Bess of Hardwick: Four Times a Lady

Bess of Harwick

Four times the nuptial bed she warm’d, And every time so well perform’d, That when death spoil’d each husband’s billing, He left the widow every shilling. Fond was the dame, but not dejected; Five stately mansions she erected With more than royal pomp, to vary The prison of her captive When [...] Read more →

Chronological Catalog of Recorded Lunar Events

In July of 1968, the National Aeronautics and Space Administration(NASA), published NASA Technical Report TR R-277 titled Chronological Catalog of Recorded Lunar Events.

The catalog begins with the first entry dated November 26th, 1540 at ∼05h 00m:

Feature: Region of Calippus2 Description: Starlike appearance on dark side Observer: Observers at Worms Reference: [...] Read more →

The First Greek Book by John Williams White

Click here to read The First Greek Book by John Williams White

The First Greek Book - 15.7MB

IN MEMORIAM

JOHN WILLIAMS WHITE

The death, on May 9, of John Williams White, professor of Greek in Harvard University, touches a large number of classical [...] Read more →

The Human Seasons

John Keats

Four Seasons fill the measure of the year; There are four seasons in the mind of man: He has his lusty spring, when fancy clear Takes in all beauty with an easy span; He has his Summer, when luxuriously Spring’s honied cud of youthful thoughts he loves To ruminate, and by such [...] Read more →

Wine Making

Wine Making

Grapes are the world’s leading fruit crop and the eighth most important food crop in the world, exceeded only by the principal cereals and starchytubers. Though substantial quantities are used for fresh fruit, raisins, juice and preserves, most of the world’s annual production of about 60 million [...] Read more →

Thomas Jefferson Correspondence – On Seed Saving and Sharing

The following are transcripts of two letters written by the Founding Father Thomas Jefferson on the subject of seed saving.

“November 27, 1818. Monticello. Thomas Jefferson to Henry E. Watkins, transmitting succory seed and outlining the culture of succory.” [Transcript] Thomas Jefferson Correspondence Collection Collection 89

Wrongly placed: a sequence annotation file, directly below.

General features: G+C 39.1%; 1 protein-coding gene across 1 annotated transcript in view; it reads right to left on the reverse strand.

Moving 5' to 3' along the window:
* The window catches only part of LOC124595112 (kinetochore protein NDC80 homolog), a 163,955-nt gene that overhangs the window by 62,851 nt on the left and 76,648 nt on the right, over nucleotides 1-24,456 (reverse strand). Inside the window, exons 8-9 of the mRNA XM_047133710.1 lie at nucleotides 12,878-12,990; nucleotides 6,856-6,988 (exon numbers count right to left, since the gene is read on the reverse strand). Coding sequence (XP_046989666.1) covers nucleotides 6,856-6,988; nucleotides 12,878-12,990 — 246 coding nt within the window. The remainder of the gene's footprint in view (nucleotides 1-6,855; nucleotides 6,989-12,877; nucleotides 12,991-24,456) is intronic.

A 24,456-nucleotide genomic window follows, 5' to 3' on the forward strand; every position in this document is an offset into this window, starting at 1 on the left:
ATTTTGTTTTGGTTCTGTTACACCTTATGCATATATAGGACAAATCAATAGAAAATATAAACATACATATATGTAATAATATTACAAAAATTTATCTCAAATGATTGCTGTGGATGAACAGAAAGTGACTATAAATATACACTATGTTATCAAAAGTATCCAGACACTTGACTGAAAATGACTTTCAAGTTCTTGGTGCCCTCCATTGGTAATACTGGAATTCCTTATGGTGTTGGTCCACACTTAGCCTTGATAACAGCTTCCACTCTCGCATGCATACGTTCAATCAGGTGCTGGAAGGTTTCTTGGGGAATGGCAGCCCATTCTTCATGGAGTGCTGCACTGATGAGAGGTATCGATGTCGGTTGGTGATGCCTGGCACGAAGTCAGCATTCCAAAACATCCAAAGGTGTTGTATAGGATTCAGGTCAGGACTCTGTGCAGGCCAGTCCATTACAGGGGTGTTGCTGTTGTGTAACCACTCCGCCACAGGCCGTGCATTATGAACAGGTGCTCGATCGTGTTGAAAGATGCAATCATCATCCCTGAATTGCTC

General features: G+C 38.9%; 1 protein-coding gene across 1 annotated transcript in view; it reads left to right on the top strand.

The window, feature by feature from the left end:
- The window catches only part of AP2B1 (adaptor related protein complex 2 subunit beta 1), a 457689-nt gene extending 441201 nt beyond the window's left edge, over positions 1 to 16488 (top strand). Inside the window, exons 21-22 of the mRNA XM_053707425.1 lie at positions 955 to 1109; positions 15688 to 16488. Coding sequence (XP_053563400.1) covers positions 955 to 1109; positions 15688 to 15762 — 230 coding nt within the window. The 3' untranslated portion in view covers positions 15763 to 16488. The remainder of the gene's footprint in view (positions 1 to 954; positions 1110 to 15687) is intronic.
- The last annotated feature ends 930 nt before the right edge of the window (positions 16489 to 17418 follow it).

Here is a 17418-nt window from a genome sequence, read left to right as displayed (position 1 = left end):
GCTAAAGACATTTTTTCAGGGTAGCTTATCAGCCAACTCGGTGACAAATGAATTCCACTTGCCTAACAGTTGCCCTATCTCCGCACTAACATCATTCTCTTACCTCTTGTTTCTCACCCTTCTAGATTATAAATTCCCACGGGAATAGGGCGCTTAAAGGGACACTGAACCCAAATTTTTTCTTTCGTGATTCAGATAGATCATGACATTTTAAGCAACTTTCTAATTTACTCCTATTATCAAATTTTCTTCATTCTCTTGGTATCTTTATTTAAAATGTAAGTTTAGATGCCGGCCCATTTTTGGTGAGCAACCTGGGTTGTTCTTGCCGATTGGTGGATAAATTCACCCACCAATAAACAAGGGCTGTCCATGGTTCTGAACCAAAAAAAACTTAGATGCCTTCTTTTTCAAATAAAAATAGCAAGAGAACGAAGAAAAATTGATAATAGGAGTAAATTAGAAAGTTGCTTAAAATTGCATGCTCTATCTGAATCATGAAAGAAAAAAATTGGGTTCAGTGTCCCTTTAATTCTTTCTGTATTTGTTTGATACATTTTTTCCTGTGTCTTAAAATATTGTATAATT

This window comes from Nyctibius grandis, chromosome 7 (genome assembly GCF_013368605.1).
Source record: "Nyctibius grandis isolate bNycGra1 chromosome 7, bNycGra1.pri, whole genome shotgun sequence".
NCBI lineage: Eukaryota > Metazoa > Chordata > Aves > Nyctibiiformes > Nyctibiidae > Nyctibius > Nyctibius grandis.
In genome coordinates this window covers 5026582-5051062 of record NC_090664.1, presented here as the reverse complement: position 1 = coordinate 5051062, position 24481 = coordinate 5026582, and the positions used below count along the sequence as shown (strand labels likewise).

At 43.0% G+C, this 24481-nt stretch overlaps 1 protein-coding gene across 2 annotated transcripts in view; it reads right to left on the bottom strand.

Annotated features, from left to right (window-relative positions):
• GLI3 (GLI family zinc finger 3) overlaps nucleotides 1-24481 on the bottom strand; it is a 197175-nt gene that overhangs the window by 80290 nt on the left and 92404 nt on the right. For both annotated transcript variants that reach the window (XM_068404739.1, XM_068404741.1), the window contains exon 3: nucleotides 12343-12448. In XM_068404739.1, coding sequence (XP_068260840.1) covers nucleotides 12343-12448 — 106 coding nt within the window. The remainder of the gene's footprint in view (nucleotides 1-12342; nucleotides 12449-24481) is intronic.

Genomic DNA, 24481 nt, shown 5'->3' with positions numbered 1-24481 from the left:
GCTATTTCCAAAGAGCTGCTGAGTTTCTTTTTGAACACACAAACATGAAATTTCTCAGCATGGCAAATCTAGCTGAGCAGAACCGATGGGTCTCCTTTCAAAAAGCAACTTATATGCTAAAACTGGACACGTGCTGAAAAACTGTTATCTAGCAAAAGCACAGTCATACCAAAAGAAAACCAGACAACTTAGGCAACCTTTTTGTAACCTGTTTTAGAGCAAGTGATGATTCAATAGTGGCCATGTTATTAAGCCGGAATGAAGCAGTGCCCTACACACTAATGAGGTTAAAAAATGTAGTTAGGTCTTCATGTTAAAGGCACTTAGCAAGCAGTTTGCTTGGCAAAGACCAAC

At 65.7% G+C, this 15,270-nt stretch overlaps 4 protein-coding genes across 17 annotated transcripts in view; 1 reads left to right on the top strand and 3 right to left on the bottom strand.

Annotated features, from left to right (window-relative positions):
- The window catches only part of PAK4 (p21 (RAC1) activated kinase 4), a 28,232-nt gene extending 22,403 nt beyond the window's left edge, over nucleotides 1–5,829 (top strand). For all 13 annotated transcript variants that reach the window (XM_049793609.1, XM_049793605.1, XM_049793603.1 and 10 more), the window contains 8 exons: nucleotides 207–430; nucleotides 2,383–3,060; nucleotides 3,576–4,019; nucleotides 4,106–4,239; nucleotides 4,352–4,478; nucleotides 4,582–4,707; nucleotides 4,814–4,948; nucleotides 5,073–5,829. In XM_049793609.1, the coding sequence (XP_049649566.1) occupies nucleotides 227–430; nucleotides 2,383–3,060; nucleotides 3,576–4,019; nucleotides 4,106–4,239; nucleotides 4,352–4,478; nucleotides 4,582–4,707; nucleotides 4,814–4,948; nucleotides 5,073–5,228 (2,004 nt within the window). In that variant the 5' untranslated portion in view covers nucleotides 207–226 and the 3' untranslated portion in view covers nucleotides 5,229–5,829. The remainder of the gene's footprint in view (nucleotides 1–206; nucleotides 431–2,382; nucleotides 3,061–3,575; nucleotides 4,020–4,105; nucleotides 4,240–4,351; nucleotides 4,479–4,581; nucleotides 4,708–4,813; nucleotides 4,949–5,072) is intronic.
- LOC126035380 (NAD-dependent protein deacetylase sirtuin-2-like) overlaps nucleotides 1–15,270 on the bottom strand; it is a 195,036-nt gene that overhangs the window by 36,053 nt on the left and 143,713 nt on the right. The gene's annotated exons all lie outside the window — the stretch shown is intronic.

A History of the Use of Arsenicals in Man

The arsenicals (compounds which contain the heavy metal element arsenic, As) have a long history of use in man – with both benevolent and malevolent intent. The name ‘arsenic’ is derived from the Greek word ‘arsenikon’ which means ‘potent'”. As early as 2000 BC, arsenic trioxide, obtained from smelting copper, was used [...] Read more →

The Standard Navy Cutter and a Whale Boat Design

Dec. 24, 1898 Forest and Stream Pg. 513-514

The Standard Navy Boats.

Above we find,

The accompanying illustrations show further details of the standard navy boats, the lines of which appeared last week. In all of these boats, as stated previously, the quality of speed has been given [...] Read more →

Cleaning Watch Chains

To Clean Watch Chains.

Gold or silver watch chains can be cleaned with a very excellent result, no matter whether they may be matt or polished, by laying them for a few seconds in pure aqua ammonia; they are then rinsed in alcohol, and finally. shaken in clean sawdust, free from sand. [...] Read more →

Pickled Eels

Vintage woodcut illustration of a Eel

 

This dish is a favorite in Northern Europe, from the British Isles to Sweden.

Clean and skin the eels and cut them into pieces about 3/4-inch thick. Wash and drain the pieces, then dredge in fine salt and allow to stand from 30 [...] Read more →

The Late Rev. H.M. Scarth

H. M. Scarth, Rector of Wrington

By the death of Mr. Scarth on the 5th of April, at Tangier, where he had gone for his health’s sake, the familiar form of an old and much valued Member of the Institute has passed away. Harry Mengden Scarth was bron at Staindrop in Durham, [...] Read more →

Palermo Wine

Take to every quart of water one pound of Malaga raisins, rub and cut the raisins small, and put them to the water, and let them stand ten days, stirring once or twice a day. You may boil the water an hour before you put it to the raisins, and let it [...] Read more →

How to Distinguish Fishes

 

Sept. 3, 1898. Forest and Stream Pg. 188-189

How to Distinguish Fishes.

BY FRED MATHER. The average angler knows by sight all the fish which he captures, but ask him to describe one and he is puzzled, and will get off on the color of the fish, which is [...] Read more →

Modern Slow Cookers, A Critical Design Flaw

Modern slow cookers come in all sizes and colors with various bells and whistles, including timers and shut off mechanisms. They also come with a serious design flaw, that being the lack of a proper domed lid.

The first photo below depict a popular model Crock-Pot® sold far and wide [...] Read more →

Of the Room and Furniture

Crewe Hall Dining Room

 

THE transient tenure that most of us have in our dwellings, and the absorbing nature of the struggle that most of us have to make to win the necessary provisions of life, prevent our encouraging the manufacture of well-wrought furniture.

We mean to outgrow [...] Read more →

A Crock of Squirrel

A CROCK OF SQUIRREL

4 young squirrels – quartered Salt & Pepper 1 large bunch of fresh coriander 2 large cloves of garlic 2 tbsp. salted sweet cream cow butter ¼ cup of brandy 1 tbsp. turbinado sugar 6 fresh apricots 4 strips of bacon 1 large package of Monterrey [...] Read more →